High Hopes

The Nuggets have finally begun to warm up the faithful.

"I'm coaching every day like it's my last day," Bzdelik recently told an ESPN reporter. "And I want my players to play and practice like that -- like every day is your last day. It's the truth. None of us have any guarantees about tomorrow." Still, if the Nuggets can maintain their momentum and Buzz grabs Coach of the Year honors, as many are predicting, tomorrow will probably take care of itself.

For the emerging superstar Carmelo Anthony, who shows no lack of self-confidence, a glorious tomorrow is getting here fast. But he, too, has bought into Bzdelik's last-day, last-ditch philosophy. While many NBA fans and much of the media obsess on the Rookie of the Year battle between 'Melo and Cleveland's teen star, LeBron James, Anthony is capable of focusing on the task at hand and, maybe surprisingly, on the fleeting whims of splendor. After losing to underdog Toronto 81-74 last week, he said: "I'm unhappy. But we put this behind us. We get ready for tomorrow. We will play hard. We will give the effort for what counts. Because no one gives you anything. You earn it."

Encouraging words for a team long in shadow and now seeing the light of true faith.

On guard: Earl Boykins is the heart and soul of this 
year's team.
Garrett W. Elwood/NBAE/Getty Images
On guard: Earl Boykins is the heart and soul of this year's team.

That bloody lump of gore on Pat Bowlen's dinner plate is Larry Coyer's head. Or maybe Mike Shanahan's game plan. Whoever -- or whatever -- it is, it got hit by an Indy race car named Peyton Manning on Sunday afternoon, and Bowlen is now left to contemplate the roadkill.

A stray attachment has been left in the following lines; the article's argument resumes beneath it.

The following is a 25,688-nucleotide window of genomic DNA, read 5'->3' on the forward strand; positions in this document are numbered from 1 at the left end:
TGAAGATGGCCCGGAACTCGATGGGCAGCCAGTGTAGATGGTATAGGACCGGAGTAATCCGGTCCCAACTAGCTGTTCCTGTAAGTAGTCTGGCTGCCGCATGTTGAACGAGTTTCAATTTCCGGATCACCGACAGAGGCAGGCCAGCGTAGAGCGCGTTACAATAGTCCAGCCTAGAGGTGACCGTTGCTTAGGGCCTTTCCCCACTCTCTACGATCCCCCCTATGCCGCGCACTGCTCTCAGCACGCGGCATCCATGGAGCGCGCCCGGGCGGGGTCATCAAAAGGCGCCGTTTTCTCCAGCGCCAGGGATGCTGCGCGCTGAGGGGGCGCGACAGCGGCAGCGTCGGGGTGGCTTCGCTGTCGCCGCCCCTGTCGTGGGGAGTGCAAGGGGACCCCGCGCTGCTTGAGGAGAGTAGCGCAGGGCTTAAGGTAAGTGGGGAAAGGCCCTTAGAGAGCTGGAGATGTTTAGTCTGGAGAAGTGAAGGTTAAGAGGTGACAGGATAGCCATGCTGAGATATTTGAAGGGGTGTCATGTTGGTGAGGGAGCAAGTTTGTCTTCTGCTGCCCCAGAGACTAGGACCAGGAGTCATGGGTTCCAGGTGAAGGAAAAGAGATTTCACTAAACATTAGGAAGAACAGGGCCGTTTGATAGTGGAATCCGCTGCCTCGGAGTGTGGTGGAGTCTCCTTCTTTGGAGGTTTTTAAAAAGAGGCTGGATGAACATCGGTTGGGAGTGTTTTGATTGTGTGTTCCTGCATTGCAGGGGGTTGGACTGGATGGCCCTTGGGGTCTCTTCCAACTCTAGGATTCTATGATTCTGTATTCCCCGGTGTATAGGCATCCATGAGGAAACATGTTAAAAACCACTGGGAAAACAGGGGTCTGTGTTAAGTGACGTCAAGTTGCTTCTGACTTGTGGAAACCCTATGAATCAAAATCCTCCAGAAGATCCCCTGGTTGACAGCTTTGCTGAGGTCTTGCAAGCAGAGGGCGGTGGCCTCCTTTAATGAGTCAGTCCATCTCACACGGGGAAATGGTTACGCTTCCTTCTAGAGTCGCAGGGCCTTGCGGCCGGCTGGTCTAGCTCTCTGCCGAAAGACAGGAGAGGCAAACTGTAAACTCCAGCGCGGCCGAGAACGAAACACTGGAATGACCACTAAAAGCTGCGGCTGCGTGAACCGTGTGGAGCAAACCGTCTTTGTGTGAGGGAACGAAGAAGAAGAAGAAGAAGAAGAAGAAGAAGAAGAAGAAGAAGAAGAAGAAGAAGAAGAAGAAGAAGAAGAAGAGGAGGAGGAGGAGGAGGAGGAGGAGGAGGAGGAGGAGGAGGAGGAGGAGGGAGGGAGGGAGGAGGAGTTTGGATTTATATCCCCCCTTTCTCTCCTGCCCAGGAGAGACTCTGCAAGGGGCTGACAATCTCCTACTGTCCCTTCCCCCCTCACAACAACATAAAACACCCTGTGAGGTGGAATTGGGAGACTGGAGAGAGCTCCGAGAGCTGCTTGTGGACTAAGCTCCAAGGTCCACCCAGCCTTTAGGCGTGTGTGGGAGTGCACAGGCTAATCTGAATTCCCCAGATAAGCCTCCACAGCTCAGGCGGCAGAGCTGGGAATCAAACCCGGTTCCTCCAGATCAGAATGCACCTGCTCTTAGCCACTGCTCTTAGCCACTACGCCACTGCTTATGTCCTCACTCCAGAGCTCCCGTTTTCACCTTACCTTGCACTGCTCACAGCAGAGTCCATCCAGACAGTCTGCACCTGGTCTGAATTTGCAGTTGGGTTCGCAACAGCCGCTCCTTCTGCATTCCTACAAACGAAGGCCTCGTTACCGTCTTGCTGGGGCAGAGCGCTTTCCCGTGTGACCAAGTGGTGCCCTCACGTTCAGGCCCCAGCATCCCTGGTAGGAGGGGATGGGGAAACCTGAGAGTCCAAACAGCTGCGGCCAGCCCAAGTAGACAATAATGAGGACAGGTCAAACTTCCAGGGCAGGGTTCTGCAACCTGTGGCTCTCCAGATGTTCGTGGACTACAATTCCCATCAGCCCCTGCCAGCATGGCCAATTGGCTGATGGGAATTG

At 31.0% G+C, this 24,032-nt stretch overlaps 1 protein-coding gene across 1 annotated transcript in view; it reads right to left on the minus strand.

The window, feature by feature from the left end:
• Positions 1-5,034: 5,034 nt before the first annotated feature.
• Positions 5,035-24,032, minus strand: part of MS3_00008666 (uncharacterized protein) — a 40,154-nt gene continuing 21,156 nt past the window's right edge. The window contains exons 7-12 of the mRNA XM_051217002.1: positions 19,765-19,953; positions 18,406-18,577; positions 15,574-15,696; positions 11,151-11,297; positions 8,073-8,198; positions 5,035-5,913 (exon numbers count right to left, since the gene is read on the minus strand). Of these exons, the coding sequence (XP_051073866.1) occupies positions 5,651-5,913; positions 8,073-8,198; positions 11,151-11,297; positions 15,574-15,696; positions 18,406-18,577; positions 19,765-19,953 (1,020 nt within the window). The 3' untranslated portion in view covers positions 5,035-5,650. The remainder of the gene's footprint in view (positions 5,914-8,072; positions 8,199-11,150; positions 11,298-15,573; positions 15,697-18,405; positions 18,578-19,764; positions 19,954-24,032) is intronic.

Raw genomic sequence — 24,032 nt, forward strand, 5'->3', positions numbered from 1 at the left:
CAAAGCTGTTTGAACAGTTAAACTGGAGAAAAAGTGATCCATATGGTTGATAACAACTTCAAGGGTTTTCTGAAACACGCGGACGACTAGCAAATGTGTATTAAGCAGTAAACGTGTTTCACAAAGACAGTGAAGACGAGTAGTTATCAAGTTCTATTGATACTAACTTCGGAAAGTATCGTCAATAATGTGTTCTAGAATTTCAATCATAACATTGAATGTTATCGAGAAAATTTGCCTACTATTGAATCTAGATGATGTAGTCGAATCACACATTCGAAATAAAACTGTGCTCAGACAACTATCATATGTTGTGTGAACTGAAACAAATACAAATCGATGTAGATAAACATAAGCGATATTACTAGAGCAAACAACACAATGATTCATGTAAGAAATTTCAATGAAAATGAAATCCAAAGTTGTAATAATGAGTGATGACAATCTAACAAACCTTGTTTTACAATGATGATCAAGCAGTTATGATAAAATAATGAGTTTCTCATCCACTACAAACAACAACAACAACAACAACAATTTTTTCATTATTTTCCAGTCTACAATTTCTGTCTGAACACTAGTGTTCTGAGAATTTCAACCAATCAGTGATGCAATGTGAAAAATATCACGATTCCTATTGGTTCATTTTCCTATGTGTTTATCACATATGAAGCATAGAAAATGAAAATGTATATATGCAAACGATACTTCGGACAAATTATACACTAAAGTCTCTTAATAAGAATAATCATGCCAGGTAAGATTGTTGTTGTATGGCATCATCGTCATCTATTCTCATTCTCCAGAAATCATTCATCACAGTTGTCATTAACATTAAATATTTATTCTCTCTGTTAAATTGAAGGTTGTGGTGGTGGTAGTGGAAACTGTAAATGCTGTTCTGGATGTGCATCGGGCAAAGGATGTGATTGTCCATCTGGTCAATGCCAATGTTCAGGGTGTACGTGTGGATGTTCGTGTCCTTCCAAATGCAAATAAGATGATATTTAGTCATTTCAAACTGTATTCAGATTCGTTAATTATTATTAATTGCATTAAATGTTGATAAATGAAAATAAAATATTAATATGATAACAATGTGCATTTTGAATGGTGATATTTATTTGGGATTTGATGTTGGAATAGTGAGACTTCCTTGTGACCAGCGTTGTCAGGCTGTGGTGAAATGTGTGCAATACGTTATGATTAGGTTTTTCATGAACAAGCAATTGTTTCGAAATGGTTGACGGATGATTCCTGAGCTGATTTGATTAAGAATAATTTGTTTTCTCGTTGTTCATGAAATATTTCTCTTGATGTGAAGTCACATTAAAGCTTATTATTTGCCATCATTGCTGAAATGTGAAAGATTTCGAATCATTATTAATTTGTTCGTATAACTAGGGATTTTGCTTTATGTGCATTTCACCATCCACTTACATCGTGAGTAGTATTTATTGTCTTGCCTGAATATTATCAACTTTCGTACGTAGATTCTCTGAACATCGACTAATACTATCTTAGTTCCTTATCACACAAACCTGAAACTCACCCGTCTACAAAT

The ill-prepared, totally baffled Denver Broncos who were annihilated 41-10 by the Colts in the AFC wild-card game put you in mind of some earlier Broncos pretenders: the clueless dreamers who lost the 1988 Super Bowl 42-10 to the Washington Redskins, or the ones who got creamed 55-10 by San Francisco in 1990, or the 2000 playoff team that got its ass handed to it in Baltimore. It has now been five years since Denver won a post-season game, and the dispirited losers who slunk off the AstroTurf Sunday looked like a broken army. Predominantly blue is what they were.

Will their fate improve next year? Not likely. The best tight end in NFL history, Shannon Sharpe, seems headed for retirement. Aging receiver Ed McCaffrey was a no-show in the Denver offense this year. Linebacker Al Wilson might slip away as a free agent. And anyone who still believes after Sunday's debacle that Jake Plummer is the Elway apparent should check out his Griese-esque numbers versus Indianapolis: 23 completions for 181 yards, a touchdown and -- sound familiar? -- two interceptions.

Defensive coordinator Coyer will probably be the one to get the guillotine. But shouldn't Bowlen keep the blade sharpened for Shanny?

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